The Effects of the Intersection of Race, Gender and Educational Class on Occupational Prestige

By Lemelle, Anthony | The Western Journal of Black Studies, Summer 2002 | Go to article overview

The Effects of the Intersection of Race, Gender and Educational Class on Occupational Prestige


Lemelle, Anthony, The Western Journal of Black Studies


The Effects of the Intersection of Race, Gender and Educational Class on Occupational Prestige

Much of the research on gender and race inadvertently replays patriarchal values of family organization and way of life (Bourdieu, 2001; Neubeck and Cazenave, 2001). This also appears to be the case with research on the socioeconomic status of race and gender groups. This study follows those that are concerned with socioeconomic status and cultural capital (Darden and Kamel, 2000; Howe and McWilliam, 2001; Kesner and McKenry, 2001; Lindstrom, Hanson and Ostergren, 2001; McNeal, 2001; White and Sassler, 2000). Socioeconomic status is a factor in group stratification differences among African Americans (Celious and Daphna, 2001). In addition, there are other aspects of socioeconomic status that are related to this study. Geographical socioeconomic dispersion of racial and ethnic groups results in regional differences (Marzan, 2001; Wilson and Hammer, 2001). Marital quality or marital stability experienced by spouses is at risk when the socioeconomic attainments of wives equal or surpass those of their husbands (Vannoy and Cubbins, 2001). Deviance correlates with low socioeconomic status (Schissel, 2001).

It is true that some of the most progressive work is often unable to distinguish the effects of the intersection of race and gender in their studies because they follow a tradition that requires adherence to the "categorical imperative" that treats the three categories of race, gender and class as if they were separate and distinct categories; and the research usually treats these categories along with socioeconomic status as independent variables. In so doing, the formation of socioeconomic status may be obscured. The result would be to miss some of detrimental social processes and this might ultimately erroneously inform social policy. A conscious anti-essentialist effort to examine differences between gendered and raced groups should contribute profound salient observations about the reproduction of patriarchal relations. These observations may not match up with the usual imagined forms of social organization held by large segments of mainstream social scientists.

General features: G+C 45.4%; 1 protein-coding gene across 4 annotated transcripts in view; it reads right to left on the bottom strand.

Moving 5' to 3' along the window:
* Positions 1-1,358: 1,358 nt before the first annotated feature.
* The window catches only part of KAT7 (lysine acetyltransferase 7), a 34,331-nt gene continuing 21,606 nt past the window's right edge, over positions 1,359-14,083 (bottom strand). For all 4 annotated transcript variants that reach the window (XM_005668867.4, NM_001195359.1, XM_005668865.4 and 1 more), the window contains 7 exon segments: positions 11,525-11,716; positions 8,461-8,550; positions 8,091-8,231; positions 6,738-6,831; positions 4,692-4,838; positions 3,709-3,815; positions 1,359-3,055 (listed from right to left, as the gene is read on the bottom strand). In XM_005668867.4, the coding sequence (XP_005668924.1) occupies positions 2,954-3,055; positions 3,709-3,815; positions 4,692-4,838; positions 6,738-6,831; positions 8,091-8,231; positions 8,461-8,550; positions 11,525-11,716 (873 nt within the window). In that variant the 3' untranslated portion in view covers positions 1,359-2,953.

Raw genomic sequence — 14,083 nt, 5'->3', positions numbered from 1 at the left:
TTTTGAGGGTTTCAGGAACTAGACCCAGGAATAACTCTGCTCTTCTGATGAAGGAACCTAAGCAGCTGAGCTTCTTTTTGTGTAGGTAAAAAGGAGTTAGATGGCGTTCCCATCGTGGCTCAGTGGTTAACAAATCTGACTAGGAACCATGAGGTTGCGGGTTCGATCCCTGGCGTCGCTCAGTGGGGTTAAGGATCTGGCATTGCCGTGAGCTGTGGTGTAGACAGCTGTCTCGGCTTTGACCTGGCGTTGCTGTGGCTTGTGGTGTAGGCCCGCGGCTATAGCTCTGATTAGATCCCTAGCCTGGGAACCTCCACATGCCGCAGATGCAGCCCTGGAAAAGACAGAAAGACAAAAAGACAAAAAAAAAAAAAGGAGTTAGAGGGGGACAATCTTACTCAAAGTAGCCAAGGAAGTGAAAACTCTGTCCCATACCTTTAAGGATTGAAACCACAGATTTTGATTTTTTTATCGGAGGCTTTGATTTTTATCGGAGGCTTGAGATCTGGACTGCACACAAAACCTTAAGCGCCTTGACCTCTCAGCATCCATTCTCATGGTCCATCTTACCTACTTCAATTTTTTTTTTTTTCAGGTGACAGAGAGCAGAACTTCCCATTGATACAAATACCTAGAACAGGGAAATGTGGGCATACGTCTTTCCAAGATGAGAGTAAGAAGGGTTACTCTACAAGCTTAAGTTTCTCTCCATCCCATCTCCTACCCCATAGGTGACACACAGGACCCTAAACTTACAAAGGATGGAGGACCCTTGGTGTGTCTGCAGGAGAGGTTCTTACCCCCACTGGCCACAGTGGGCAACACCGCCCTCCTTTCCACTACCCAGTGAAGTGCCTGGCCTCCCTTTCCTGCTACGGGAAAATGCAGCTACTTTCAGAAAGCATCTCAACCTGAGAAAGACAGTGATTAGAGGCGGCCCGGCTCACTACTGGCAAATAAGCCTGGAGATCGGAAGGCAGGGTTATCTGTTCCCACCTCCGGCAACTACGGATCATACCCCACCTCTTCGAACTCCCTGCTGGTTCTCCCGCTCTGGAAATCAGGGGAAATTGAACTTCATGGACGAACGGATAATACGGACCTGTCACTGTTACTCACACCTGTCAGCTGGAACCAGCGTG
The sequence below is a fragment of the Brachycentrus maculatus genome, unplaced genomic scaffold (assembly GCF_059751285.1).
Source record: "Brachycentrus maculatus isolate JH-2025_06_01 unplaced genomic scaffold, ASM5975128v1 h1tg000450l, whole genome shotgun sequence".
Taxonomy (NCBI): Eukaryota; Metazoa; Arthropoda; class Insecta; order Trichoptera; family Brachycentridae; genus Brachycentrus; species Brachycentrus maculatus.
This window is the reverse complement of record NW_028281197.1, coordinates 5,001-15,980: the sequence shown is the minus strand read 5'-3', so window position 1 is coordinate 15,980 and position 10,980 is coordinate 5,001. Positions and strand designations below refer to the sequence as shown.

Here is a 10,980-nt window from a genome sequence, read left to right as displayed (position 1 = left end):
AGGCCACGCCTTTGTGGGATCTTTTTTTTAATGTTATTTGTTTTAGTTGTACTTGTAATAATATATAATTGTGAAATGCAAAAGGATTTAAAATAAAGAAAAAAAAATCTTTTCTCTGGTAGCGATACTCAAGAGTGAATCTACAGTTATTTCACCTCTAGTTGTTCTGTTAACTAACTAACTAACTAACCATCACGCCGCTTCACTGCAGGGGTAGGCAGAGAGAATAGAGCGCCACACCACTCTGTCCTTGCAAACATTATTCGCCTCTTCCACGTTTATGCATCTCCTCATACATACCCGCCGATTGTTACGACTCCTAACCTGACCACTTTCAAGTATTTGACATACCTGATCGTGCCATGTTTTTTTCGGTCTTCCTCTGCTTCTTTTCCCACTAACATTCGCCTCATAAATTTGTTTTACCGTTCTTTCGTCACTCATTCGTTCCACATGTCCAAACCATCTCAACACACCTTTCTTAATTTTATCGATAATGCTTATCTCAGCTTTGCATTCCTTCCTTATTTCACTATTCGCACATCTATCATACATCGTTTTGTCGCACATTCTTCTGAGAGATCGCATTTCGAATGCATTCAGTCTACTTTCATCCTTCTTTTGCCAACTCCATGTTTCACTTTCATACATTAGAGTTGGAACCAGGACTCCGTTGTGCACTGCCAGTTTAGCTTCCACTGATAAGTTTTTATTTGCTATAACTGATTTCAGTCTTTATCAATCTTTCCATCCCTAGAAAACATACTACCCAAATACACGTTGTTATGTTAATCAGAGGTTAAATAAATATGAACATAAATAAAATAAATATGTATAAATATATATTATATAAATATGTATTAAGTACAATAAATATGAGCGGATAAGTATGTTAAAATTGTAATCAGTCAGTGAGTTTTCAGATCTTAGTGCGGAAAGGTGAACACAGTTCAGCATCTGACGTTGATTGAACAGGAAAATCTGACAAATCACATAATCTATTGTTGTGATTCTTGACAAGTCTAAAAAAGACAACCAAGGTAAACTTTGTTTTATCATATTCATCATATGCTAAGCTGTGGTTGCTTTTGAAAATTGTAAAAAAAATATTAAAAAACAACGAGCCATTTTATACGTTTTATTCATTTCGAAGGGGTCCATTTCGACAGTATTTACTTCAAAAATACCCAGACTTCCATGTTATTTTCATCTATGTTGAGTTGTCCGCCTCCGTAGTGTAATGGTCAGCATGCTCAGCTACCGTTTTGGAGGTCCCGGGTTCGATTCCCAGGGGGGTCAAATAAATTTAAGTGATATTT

In this article I am presenting an analysis of 1990 Census Bureau data. By the 1990s the scholarly leadership involved with race and gender studies began to claim social and economic progress for both women and dominated racial groups based on meritocracy values. These gains were seen to be the effects of political legislation including the Civil Rights Act of 1964, the Voting Rights Act of 1965 and the Immigration Act of 1965. After the Civil Rights and Voting Rights acts, the federal government intervened in the South to end practices that excluded traditional racial groups and established them with full political, civil and social equality. The Immigration Act of 1965 ended Federal law making distinctions based on race and national origin in an effort to stop the attempt to control the future racial and ethnic character of the U.S. population. The practice of controlling the U.S. racial and ethnic character had been based on the view that some racial and ethnic groups were more suited to be Americans than others. In addition to these three pieces of legislation were the Equal Pay Equity Act (1963) and Title VII of the Civil Rights Act (1964) that assisted in ending the long tradition of paying different wages to individuals based on ethnic, race and gender group membership. The Equal Pay Equity Act is the first federal law that prohibits sex discrimination in some job categories and in them it guarantees to men and women the same wages for the same work performed under the same conditions. Title VII prohibits discrimination in employment because of sex, race, color, religion and national origin.

In spite of these political maneuvers and a prevailing ideology that individuals were being rewarded based on their merit and not their ethnicity, gender or race, it was becoming clear to many observers that in particular black and Latino males were not progressing as they should have been given the meritocracy claims.

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